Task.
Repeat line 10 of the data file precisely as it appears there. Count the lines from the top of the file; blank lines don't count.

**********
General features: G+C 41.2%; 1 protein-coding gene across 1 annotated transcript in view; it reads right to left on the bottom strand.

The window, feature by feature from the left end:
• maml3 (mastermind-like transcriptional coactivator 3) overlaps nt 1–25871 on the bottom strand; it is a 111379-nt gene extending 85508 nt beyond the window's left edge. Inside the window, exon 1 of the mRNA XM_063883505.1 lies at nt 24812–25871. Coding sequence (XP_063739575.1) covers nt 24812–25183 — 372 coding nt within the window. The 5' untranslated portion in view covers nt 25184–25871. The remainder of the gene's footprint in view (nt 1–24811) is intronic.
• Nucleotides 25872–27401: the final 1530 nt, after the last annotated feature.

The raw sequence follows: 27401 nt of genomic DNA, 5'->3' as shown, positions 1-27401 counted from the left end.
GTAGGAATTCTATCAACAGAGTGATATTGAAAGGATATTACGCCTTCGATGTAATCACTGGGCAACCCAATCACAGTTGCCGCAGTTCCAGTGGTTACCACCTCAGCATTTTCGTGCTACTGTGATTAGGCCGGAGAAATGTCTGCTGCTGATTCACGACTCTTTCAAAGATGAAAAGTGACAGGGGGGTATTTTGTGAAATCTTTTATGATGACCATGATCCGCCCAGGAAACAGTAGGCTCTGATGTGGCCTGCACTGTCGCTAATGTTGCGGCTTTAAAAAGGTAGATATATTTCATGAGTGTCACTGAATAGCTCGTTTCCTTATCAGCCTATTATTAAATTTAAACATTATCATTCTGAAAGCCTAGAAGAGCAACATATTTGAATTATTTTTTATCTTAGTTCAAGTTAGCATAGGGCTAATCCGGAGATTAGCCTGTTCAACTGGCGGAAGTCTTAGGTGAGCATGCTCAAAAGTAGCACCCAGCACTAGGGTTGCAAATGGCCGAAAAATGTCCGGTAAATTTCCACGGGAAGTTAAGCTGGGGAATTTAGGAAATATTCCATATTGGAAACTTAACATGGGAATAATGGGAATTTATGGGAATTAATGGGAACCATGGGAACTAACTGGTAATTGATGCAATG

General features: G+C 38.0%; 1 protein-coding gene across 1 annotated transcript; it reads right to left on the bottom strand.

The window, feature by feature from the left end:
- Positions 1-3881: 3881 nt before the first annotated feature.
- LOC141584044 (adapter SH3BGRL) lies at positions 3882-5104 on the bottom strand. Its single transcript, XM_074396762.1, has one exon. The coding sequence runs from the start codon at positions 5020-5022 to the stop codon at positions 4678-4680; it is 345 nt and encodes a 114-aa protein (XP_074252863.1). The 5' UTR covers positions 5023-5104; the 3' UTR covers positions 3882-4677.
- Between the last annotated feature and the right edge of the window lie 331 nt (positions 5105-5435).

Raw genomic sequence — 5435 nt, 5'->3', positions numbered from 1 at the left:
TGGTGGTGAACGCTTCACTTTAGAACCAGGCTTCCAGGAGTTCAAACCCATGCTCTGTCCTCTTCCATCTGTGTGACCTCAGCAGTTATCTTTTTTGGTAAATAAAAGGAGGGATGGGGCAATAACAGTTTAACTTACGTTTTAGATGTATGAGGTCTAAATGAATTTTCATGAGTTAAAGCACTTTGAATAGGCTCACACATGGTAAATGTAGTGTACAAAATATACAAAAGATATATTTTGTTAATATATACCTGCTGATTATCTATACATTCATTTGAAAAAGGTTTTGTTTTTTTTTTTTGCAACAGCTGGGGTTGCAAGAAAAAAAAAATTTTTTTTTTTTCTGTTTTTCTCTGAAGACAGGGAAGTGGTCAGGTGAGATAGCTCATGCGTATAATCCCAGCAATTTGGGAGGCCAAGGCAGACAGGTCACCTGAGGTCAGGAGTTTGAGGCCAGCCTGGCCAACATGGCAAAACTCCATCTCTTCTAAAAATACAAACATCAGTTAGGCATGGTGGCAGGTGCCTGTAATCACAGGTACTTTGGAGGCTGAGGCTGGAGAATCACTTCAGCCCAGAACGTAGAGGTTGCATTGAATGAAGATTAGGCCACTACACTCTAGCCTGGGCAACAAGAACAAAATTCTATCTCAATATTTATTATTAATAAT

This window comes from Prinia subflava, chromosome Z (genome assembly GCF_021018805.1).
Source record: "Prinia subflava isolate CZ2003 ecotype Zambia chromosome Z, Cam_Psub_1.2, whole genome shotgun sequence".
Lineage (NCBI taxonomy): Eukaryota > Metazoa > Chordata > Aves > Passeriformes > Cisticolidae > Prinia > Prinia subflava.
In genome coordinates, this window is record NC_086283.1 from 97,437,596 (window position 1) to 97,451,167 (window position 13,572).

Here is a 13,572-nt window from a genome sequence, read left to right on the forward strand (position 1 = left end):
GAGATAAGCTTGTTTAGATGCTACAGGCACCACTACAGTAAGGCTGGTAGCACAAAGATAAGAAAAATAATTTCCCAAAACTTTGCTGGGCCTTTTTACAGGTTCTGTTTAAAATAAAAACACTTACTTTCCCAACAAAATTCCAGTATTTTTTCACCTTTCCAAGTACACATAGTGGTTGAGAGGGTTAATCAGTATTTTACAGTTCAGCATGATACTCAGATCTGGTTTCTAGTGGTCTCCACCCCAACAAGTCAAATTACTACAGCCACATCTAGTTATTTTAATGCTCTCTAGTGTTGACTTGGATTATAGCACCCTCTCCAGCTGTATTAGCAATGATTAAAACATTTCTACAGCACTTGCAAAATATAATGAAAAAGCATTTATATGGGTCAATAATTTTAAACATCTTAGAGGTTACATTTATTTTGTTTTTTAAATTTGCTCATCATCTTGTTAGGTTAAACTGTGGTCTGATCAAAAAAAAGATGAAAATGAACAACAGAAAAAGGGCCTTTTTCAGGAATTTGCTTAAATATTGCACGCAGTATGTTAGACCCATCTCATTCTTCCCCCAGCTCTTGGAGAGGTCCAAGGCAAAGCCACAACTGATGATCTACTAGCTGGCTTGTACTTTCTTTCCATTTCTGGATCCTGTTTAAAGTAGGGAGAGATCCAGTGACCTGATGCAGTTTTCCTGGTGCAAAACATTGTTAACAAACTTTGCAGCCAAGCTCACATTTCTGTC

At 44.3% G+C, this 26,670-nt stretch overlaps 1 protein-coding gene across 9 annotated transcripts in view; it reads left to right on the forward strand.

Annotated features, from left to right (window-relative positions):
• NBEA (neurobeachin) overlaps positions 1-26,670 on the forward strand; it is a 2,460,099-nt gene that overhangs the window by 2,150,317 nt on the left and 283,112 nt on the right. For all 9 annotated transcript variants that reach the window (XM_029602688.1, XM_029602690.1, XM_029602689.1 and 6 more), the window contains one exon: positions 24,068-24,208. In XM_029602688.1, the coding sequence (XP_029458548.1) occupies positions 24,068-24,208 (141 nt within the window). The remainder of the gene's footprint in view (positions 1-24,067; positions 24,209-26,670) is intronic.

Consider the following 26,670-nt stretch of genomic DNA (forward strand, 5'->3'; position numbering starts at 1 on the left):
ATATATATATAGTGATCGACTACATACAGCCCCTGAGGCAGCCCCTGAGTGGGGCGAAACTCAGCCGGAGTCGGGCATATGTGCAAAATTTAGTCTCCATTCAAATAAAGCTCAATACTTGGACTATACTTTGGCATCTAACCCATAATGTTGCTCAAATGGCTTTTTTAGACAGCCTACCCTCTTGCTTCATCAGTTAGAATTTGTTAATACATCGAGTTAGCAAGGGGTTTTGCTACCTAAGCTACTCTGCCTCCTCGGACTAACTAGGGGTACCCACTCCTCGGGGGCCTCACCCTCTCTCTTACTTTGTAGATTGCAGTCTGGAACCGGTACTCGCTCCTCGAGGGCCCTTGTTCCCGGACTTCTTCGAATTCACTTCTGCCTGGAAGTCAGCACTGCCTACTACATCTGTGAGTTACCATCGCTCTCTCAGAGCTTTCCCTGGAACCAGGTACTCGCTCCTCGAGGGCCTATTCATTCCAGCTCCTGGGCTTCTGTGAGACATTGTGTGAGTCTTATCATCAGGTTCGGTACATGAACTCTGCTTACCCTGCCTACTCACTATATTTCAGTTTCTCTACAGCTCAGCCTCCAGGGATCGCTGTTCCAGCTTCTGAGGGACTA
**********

- LOC141584044 (adapter SH3BGRL) lies at positions 3882-5104 on the bottom strand. Its single transcript, XM_074396762.1, has one exon. The coding sequence runs from the start codon at positions 5020-5022 to the stop codon at positions 4678-4680; it is 345 nt and encodes a 114-aa protein (XP_074252863.1). The 5' UTR covers positions 5023-5104; the 3' UTR covers positions 3882-4677.